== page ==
As the last of my items get moved, I only have the necessities left at home.
The other stage of this slow move includes installation and maintenance. Since there’s always a list of things that need to be addressed, not living there right away means I don’t have to hopelessly work around a kitchen sink that won’t drain or a bathtub that can’t be used for 48 hours because it was resealed. It also means that if they can get new floors ready prior to move in, I won’t be in the way or inconvenienced if they’re working on a bad pain day.
Since most of the furniture will be moved on the last day, it is also much easier to get curtain rods and light fixtures installed.
Stage 4: “Move In Ready” Prep-Work
The last day of moving will be likely be exhausting and since I’m already in and out of the place, two days before the furniture comes I will be doing the last minute prep to ensure that once furniture arrives, I am ready to start living there.
Biggest task: grocery shopping.
Knowing that I’ll have a stocked fridge, the proper spices, and a meal or two already waiting for me on move in day takes a ton of stress away. I won’t also have to add in grocery shopping in the evening after a day of strenuous lifting, or worse the morning after.
I’ll be able to have most things already in their place, and any odds and ends can be dealt with.
Stage 5: R & R
The day before a work intensive day is the perfect time to schedule some serious rest and relaxation time. All the last minute details will have been handled the day before, leaving nothing to be managed on R & R day.
However you unwind, make sure to do that today.
Stage 6: Moving the Big Stuff
You’ll notice this list is backwards compared to most moves… you want to get the big stuff out of the way first and then manage the little stuff right?
Wrong. Since this move is drawn out over 2-3 weeks, I only have one set of the big stuff. I have to still have a functioning living room / work-space at home. Moving all the big stuff is really strenuous, so if it can be done last leaving only minimal unpacking for after can really make the move much easier.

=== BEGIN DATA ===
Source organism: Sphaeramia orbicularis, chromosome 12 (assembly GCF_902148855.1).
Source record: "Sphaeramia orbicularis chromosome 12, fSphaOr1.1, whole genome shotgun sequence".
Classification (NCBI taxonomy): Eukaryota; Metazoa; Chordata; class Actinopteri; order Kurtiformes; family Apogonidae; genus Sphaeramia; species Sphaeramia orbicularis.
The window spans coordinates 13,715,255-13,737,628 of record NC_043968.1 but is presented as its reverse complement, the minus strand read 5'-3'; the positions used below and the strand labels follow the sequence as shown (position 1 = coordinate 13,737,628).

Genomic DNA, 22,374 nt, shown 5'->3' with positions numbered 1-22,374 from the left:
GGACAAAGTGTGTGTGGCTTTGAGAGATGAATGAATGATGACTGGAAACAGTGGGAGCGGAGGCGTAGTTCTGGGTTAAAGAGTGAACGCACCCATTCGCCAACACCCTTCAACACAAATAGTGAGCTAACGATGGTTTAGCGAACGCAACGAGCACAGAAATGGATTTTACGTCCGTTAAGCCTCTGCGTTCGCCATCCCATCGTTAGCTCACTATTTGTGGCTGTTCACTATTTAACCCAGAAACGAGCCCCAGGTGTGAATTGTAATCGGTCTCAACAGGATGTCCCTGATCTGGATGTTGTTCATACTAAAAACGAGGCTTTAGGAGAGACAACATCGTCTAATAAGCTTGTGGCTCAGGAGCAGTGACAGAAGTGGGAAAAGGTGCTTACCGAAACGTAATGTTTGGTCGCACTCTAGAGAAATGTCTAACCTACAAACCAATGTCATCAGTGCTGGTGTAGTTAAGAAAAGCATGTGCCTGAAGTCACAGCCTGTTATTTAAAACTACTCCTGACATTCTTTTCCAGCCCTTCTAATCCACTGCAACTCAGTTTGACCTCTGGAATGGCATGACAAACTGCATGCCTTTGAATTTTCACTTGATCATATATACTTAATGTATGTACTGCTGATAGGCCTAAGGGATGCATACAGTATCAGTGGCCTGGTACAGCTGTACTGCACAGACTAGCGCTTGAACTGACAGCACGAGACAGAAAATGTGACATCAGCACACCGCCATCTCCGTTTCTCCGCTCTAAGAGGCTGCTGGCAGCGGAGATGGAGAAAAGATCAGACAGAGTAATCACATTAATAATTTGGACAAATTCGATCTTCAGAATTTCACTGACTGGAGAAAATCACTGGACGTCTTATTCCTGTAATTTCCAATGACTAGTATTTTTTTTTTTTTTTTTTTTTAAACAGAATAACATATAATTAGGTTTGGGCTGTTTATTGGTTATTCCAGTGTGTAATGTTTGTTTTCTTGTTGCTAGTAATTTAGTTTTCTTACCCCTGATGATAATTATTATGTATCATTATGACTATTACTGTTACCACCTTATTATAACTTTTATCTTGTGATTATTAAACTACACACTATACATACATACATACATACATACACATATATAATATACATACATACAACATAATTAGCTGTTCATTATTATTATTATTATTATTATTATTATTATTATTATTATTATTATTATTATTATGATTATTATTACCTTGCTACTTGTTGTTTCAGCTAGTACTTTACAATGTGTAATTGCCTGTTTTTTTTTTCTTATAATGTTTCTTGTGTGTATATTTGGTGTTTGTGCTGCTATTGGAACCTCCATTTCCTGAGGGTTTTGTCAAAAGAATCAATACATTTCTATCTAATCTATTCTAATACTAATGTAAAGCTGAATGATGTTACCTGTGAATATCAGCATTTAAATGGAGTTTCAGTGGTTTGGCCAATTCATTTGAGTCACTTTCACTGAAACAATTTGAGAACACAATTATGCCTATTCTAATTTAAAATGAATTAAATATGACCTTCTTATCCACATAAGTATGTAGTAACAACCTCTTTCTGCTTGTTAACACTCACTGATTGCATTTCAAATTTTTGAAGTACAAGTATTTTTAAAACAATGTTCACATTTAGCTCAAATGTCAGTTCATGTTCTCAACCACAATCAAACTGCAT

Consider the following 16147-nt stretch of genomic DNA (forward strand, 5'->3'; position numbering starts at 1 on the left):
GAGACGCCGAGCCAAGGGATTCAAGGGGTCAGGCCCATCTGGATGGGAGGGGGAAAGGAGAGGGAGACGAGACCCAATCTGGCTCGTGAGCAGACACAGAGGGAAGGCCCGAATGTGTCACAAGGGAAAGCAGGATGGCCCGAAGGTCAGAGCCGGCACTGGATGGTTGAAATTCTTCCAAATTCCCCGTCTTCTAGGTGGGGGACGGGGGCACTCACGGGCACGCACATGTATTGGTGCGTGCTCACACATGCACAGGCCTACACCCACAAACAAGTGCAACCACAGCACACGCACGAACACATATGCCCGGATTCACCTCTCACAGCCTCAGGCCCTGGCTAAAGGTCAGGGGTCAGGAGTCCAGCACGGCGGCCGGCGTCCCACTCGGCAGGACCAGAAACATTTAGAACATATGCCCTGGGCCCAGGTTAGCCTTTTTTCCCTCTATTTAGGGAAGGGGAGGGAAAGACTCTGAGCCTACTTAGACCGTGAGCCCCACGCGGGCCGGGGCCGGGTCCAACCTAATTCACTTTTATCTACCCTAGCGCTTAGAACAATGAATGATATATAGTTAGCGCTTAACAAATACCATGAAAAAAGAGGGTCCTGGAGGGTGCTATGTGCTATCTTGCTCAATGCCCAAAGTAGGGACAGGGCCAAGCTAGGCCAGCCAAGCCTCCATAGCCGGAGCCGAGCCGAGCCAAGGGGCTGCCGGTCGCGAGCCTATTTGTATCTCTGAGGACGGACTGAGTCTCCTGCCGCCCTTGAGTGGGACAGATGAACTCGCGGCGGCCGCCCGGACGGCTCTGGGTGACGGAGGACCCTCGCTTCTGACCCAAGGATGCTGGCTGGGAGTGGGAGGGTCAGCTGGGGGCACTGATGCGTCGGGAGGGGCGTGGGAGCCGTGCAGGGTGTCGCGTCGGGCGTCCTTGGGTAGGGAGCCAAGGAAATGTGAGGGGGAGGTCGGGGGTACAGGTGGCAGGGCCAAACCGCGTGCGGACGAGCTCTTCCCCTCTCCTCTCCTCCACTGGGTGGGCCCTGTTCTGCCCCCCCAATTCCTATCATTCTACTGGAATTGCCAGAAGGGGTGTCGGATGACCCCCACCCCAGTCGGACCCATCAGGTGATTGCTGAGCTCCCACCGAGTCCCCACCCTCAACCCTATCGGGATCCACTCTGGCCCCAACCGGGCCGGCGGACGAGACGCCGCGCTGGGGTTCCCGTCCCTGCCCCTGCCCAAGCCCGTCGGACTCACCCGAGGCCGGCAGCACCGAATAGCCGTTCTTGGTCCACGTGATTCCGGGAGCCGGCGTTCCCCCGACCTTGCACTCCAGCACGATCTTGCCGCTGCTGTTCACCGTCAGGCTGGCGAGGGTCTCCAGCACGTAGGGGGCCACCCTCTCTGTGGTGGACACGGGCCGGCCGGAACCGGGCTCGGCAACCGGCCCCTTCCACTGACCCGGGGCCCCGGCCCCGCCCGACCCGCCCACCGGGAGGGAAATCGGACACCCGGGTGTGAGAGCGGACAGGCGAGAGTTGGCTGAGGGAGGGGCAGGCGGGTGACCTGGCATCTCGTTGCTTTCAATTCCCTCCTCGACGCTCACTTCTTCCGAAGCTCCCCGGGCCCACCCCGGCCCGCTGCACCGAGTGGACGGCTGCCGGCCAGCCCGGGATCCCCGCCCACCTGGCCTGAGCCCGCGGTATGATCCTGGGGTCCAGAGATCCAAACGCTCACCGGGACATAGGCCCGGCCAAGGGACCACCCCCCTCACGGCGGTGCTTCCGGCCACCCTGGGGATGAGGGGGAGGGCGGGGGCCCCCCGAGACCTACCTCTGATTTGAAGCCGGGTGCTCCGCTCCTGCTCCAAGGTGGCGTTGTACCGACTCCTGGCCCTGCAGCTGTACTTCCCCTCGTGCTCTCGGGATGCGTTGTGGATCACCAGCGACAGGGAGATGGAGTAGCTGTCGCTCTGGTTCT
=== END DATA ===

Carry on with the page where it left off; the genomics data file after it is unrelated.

Make sure you’ve got help if you haven’t hired people. And make sure you have back up help because odds are good either 1) someone will get sick, 2) someone will forget, 3) someone will drop the couch on their foot and have to leave, or 4) your pain will flare up and you won’t be much use. So having a few options at your disposal is the key to stage 6.
There will be a few things that need to be packed before you drive the truck away – the immediate essentials including: medications, bedding, and the last of your clothes. Make sure you leave time for this.
Once everything is at your new place, the last thing you’ll want to do is make your bed because that’s the place you’re going to want to crawl into as soon as possible.
Key Take Aways From This Experience
Number 1 thing to note is that being intentional with everything in our lives – even something as stressful as moving – has huge benefits to our health.
The entire nature of moving has shifted because I chose to be a bit more mindful of my needs during the process. I don’t feel rushed. I don’t feel bad for choosing not to pack one day or not to hurry across town and haul some boxes despite the pouring rain…
I feel prepared.
The most important thing to do, is allow yourself to rest. Pack the boxes at a weight you can carry them. Use a sports cart to haul the boxes from the car into your apartment if you can. When you’re tired of putting things away or building furniture, then stop. Don’t be afraid to ask for help, but don’t be afraid to decline help when you want to work in the peace and quiet.
And finally, even though you’ve had some rest and relaxation scheduled into this moving mess, don’t forget to schedule a treat once the endeavor is over. Get a massage once all the bruises heal up. Get a manicure once you’ve finished unpacking. Schedule a float.